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Early Music

Classical Editor: Rob Barnett                               Founder Len Mullenger



Orlandus LASSUS (1532 - 1594)
Music for Easter Sunday (directed by Bruno Turner)
Hymn for Lauds: Aurora lucis rutilat (10vv) [4’46]
Motet: Surgens Jesus (5vv) [3’22] (pub.1562)
Motet: Christus resurgens (5vv) [2’41] (pub.1582)
Motet: Regina coeli laetare (5vv) [2’24] (pub.1604)
Magnificat super Aurora lucis rutilat (10vv) [8’22] (pub.1619)
Requiem for four voices (pub.1578) (directed by Mark Brown) [43’36]: Introitus: Requiem aeternam [6’55]; Kyrie [3’38]; Graduale: Si ambulem in medio umbrae [4’55]; Tractus: Absolve Domine [3’29]; Sequentiae: Dies irae [6’24]; Offertorium: Domine Jesu Christe, Rex gloriae [6’11]; Sanctus [4’14]; Agnus Dei [2’58]; Communio: Lux aeterna luceat eis [2’58]; Antiphon: In paradisum [1’21]
Pro Cantione Antiqua/Bruno Turner
Recorded in St. John’s Church, Hackney, London on 24-29 August (Easter Music) and 21-22 October (Requiem) 1981
Formerly Hyperion CDA66322
REGIS RRC1124 [68’00"]



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This is the second of the two discs that make up the Hyperion Dyad CDD22012, devoted to the music of Lassus. The Lamentations which made up the first disc have been discussed, and this issue brings motets, a magnificat, and the Requiem mass. The immediate difference is felt in the opening motets, where soprano voices are added to the male ensemble of Pro Cantione Antiqua. This eases the fairly considerable onus on the admittedly high counter-tenors, and gives a more restful sound without the strain of reaching for the near-unattainable. Unfortunately, the booklet does not state who is singing in which item, although for the two ten-part settings there are obviously two sopranos, the arrangement being of two five-part choirs. These motets are a totally different matter from the Lamentations, being able to express much more forcefully according to the text. The magnificat is broadly based upon the Hymn of the same name, but not in a manner that would be immediately apparent. Again the presentation and performance of these items is good, the diction excellent and the recording well up to the original’s standard.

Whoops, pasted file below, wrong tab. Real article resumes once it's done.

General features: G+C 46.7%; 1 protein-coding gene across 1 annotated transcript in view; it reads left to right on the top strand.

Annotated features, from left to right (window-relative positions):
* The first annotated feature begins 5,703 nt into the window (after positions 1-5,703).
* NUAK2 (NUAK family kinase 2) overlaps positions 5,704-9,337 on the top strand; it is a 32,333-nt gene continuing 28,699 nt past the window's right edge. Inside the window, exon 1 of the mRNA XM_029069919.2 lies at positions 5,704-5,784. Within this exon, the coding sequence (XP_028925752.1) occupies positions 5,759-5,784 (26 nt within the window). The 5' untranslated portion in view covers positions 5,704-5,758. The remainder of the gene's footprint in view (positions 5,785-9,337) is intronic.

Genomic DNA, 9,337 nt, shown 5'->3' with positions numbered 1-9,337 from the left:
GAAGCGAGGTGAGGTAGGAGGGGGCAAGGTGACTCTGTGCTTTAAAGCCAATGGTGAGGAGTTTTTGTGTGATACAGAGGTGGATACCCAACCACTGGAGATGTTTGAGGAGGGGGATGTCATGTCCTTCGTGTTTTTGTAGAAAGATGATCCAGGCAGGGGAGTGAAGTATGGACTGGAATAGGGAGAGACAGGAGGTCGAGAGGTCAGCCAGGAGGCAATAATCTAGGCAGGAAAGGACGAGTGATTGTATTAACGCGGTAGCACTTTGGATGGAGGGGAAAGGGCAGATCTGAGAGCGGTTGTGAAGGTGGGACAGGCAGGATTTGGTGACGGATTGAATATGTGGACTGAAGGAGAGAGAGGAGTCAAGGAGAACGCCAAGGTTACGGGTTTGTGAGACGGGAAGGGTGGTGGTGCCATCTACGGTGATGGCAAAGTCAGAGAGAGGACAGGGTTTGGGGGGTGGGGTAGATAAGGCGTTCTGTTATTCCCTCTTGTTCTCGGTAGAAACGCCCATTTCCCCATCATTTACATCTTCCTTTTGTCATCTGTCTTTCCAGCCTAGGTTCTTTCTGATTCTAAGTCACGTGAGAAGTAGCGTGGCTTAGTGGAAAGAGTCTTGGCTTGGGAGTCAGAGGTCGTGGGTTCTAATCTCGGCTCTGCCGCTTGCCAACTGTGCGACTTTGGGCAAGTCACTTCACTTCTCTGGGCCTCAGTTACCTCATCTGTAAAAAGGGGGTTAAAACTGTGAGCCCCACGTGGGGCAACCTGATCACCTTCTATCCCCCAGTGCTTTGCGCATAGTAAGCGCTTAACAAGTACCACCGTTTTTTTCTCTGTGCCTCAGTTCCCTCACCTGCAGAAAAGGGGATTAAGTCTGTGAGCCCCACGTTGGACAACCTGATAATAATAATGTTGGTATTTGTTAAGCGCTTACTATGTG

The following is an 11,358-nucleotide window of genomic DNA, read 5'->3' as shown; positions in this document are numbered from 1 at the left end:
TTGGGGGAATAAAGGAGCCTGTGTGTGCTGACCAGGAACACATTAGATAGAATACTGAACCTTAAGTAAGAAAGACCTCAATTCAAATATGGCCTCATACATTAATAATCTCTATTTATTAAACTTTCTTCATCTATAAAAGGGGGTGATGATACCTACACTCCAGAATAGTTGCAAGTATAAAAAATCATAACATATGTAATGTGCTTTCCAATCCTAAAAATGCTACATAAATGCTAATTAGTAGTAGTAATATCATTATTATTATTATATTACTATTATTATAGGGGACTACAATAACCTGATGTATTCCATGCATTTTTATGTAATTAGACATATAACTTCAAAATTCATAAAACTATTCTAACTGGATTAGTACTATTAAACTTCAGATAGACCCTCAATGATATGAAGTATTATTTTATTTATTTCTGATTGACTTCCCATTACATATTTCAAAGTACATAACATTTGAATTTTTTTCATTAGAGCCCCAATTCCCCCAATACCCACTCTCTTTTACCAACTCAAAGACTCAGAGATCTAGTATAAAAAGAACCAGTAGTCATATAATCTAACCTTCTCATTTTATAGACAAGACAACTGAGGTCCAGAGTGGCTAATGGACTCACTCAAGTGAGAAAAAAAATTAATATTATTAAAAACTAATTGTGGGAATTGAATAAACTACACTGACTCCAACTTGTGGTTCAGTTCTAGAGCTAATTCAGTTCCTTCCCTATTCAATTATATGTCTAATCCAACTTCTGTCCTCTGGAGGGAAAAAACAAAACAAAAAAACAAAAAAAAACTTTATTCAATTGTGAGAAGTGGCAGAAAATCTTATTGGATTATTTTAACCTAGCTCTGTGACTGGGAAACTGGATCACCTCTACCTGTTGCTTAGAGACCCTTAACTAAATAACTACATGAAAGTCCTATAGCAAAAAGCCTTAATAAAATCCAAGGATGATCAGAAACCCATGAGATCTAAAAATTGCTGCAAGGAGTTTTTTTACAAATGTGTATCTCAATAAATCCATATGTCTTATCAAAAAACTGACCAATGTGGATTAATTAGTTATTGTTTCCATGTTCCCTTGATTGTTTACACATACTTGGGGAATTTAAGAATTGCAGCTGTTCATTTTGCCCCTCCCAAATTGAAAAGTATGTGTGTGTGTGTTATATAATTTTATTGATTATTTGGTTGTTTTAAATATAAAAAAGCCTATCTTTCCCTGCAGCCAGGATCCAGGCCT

The Requiem Mass for four voices reverts to the format of male voices. It is a slow, even ponderous, work, fully justifying its purpose as a Mass for the deceased. Several plainchant passages have been included in order to "recreate the atmosphere", all from the Office for the Dead: thus the Tractus Absolve Domine, the Sequentiae Dies irae and finally the In paradisum from the Burial Service. The work is necessarily subdued and peaceful but at 43’36" takes determined listening.

A welcome alternative to the full priced Dyad, or a choice should you not want the full offerings.

John Portwood



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